A Compound Radius Fretboard -Your Guide

Guitars, and electric guitars in particular are curved across the width of the neck. The logic behind it follows the natural curvature of the palm and gives a more intuitive grip to the neck. That curve is measured as and referred to as radius. Different guitars have different radii and different radii have different properties and feel. While most guitars have a consistent radius along the fretboard/ neck some have what is called a compound radius.

What is a compound radius neck?

A compound radius neck is a neck that has one radius at the nut and a different, larger radius at the heel of the neck. This is meant to give a better playing experience for both rhythm playing towards the nut side of the fretboard, and soloing towards the heel side. The change in radius is gradual and will usually be something like a 10” radius at the nut and 16” at the 22nd fret.

We will take a look at the pros and cons of different radii, understand the terminology, and see how we can create our own compound fretboards. If you are familiar with the theory of compound fretboards, you may want to skip down to the more practical side of things.

Terminology

Fretboard Radius

The radius of any given fretboard is measured as if the top part is a small portion of a larger circle. The radius is the one that fits the correct imaginary circle.

The ‘Flat Radius’ or ‘Constant Radius’

This is the standard fretboard radius. Whichever radius is chosen for the particular guitar is consistently kept along the length of the fretboard to give smooth and consistent curvature.

Compound Radius

More correctly called Conical Radius or Variable Radius Fretboards. These are necks which will start at one, rounder radius and will smoothly change and grow to a flatter one, the closer you get to the heel of the neck.

Radii or Radiuses

This is more of a semantical issue, but actually both are grammatically correct. Personally, I prefer ‘Radii’.

What types of radii are there?

Round, Tight Radii

The lower radius guitars are usually vintage guitars or vintage guitars and are considered more comfortable for playing chords and rhythm. These are considered radii from 7.25” up to 10” or maybe 12”. The curvature lends itself for barred chords. On the down side, if you play with extreme bends, you may get buzzing due to the curvature.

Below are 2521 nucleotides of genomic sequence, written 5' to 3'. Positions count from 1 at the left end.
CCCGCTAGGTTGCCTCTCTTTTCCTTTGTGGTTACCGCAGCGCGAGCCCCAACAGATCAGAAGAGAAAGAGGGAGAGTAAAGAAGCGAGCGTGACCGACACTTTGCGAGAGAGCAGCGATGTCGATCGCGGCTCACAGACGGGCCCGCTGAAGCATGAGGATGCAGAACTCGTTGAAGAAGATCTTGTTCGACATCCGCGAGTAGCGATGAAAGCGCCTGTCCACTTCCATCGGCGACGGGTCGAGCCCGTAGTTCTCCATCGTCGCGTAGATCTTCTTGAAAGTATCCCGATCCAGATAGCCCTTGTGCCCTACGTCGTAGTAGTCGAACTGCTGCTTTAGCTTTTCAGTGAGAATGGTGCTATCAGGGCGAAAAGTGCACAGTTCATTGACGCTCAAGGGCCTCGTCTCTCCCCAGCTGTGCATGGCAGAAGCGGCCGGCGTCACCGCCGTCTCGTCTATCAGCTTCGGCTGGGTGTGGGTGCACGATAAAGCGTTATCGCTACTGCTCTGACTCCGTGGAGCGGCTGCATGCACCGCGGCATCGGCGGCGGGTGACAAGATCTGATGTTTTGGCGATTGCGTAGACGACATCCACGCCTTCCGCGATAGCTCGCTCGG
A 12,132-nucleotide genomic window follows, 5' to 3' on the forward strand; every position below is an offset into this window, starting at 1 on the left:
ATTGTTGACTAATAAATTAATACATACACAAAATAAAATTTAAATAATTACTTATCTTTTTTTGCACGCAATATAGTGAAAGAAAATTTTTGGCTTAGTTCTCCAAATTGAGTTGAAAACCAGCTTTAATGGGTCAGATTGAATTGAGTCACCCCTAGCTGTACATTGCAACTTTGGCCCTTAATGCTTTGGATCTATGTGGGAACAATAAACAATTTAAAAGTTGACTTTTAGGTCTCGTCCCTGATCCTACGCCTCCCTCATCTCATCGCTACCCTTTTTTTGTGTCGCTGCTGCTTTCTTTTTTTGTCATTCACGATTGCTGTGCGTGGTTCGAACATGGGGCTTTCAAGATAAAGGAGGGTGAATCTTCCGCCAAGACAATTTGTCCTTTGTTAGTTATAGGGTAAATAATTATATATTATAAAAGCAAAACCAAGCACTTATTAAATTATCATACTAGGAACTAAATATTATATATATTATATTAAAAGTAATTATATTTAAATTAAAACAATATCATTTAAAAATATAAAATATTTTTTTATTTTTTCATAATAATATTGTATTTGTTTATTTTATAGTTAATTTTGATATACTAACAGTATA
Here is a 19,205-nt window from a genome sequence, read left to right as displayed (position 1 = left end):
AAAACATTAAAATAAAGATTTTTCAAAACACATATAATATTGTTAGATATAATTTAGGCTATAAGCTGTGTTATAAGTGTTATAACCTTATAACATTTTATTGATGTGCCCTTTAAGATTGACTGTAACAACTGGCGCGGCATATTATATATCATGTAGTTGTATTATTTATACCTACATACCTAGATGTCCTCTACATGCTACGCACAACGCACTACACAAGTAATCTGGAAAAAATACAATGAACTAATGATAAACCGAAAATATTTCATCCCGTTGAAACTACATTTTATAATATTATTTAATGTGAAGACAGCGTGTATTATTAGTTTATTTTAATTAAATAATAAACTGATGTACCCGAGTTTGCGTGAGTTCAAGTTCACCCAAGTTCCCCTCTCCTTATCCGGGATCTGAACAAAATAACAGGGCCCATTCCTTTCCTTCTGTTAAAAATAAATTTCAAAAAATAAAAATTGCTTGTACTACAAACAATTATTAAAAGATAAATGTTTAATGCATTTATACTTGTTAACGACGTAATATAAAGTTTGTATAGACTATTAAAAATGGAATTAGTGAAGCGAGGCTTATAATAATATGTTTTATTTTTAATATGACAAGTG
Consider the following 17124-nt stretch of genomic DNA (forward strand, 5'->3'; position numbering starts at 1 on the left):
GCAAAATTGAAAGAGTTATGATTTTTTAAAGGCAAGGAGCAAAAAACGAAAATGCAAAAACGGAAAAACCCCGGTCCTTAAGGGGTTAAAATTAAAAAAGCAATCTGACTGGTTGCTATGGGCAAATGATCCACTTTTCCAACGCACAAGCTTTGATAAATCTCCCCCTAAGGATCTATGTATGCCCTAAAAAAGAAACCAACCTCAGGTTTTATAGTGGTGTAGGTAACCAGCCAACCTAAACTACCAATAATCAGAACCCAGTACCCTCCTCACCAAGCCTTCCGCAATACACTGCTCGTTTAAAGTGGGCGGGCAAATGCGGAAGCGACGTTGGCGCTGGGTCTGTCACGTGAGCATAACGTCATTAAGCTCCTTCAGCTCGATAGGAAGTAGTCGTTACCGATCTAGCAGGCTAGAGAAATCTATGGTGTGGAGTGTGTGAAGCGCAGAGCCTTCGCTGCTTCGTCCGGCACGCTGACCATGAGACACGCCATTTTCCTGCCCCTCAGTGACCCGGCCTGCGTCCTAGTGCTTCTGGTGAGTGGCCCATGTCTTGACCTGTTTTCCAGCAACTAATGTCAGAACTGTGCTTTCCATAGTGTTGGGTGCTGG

Flat radii

Guitars with a radius of more than 12” are considered on the flat side. These will make fast playing a bit more comfortable and are known to be favored by shredders. There is no real downside to a flatter radius other than holding clean chords may be aa bit harder.

Where can I find these different radii?

  • Some guitar manufacturers and styles are synonymous with certain radii, while some are more flexible and accommodating. I’ll start with the tightest ones and work up to the flat ones:
  • 7.25” radius is almost exclusive to vintage Fenders. Pretty much all Fender guitars up to the 80’s had this round fretboard. It is still available today but is mostly used on custom builds or vintage models.
  • 9/5” is todays ‘modern’ Fender radius. It is standard on all (except 7.25” vintage models) fenders.
  • 10”-11.5” Common on PRS guitars
  • 12” radius has been used consistently by Gibson from the late 50’s till today.
  • 12”-17” Have been used with several manufactures along the years. Notable are Ibanez which have been catering to the metal community with flatter and flatter radii, such as their signature Steve Vai JEM with 16.9” radius.
  • Classic and Spanish guitars have a flat fingerboard

Which radius or radii is right for me?

At the end of the day it is often a matter of personal preference and habits. Maybe Jimmy Hendrix could have played faster if he had a 16” radius guitar.  Yngwie Malmsteen Is one of the fastest guitarists out there and he still chose the ‘sluggish’ Fender Stratocaster with a 9/5” radius, as his signature guitar.

There is much more to choosing a guitar or even a neck than the radius, but if you had to choose, you will probably want to fit your (or the one you are building the guitar for) playing style with a radius to better serve it. If you are building it yourself you can create any type of radius on any style of guitar regardless of what manufacturers make. You can make a vintage style Telecaster with a 16” radius fretboard. You can even take it a step further and buy or build a compound radius fretboard.

Are there any guitars manufactured with a compound radius?